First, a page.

embraced the personal mobility of the automobile. These developments
that anti-suburbanites and the European Environmental Agency view as
negative have in fact been associated with the greatest expansion of
affluence in history --- what I call the democratization of prosperity.
Urban Sprawl in Europe simply ignores the important issues of
economics. Research indicates that personal mobility is associated with
greater economic growth and the reduction of poverty. There is plenty
of evidence that development of housing on less expensive land on the
urban fringe has created wealth and played a major role in producing a
comfortable middle class. These are issues that an intellectually
honest and comprehensive discussion would include.
The Risks of Ignoring Economics
The failure to consider these issues is already taking a toll in urban
areas that have blindly followed the anti-suburban pied pipers. Some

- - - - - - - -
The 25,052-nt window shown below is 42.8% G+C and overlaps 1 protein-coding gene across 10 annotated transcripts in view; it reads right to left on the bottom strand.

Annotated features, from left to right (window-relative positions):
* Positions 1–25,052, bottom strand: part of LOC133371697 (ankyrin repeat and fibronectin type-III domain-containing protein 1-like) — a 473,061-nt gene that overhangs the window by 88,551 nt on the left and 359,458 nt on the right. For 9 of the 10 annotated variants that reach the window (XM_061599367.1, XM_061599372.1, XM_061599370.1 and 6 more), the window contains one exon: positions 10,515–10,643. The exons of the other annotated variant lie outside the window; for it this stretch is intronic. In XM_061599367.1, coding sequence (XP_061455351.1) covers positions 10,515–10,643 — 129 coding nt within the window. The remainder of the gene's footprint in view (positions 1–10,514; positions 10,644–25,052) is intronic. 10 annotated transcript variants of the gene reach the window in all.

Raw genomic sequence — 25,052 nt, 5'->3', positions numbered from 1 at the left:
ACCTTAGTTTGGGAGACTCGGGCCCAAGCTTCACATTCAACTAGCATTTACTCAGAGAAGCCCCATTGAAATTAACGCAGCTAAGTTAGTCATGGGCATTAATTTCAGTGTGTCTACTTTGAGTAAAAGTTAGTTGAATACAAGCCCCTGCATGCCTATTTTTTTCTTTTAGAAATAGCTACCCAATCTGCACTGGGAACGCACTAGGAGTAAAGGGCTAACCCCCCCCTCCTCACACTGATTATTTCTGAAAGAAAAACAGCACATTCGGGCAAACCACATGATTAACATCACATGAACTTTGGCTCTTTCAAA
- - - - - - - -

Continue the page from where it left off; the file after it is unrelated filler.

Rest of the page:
urban areas have consciously sought to limit personal mobility and seen
businesses locate to other urban areas. The urban areas of Australia
and New Zealand, along with Portland and a number in California have so
strangled their land markets by development controls that the (see
Second Annual Demographia International Housing Affordability Survey)
historic relationship to incomes has been shattered. The result is that
millions of future households will not be able to own their own homes
or will have to pay hundreds of thousands of dollars more. This
translates, at least in part, into consumer spending that will not
occur, jobs that will not be created. United States Federal Reserve
Board has published research showing that metropolitan areas with more
stringent land use control experience less economic growth than would
have been expected.
Revisions are Needed
Urban Sprawl in Europe would best be thought of as a preliminary
working draft. Serious revision is required. The dogma needs to be
replaced with objective research. Most importantly, the missing
elements of economic impact need to be added.
Note: These issues are dealt with in greater detail in War on the
Dream: How Anti-Sprawl Policy Threatens the Quality of Life, a new book
by Wendell Cox.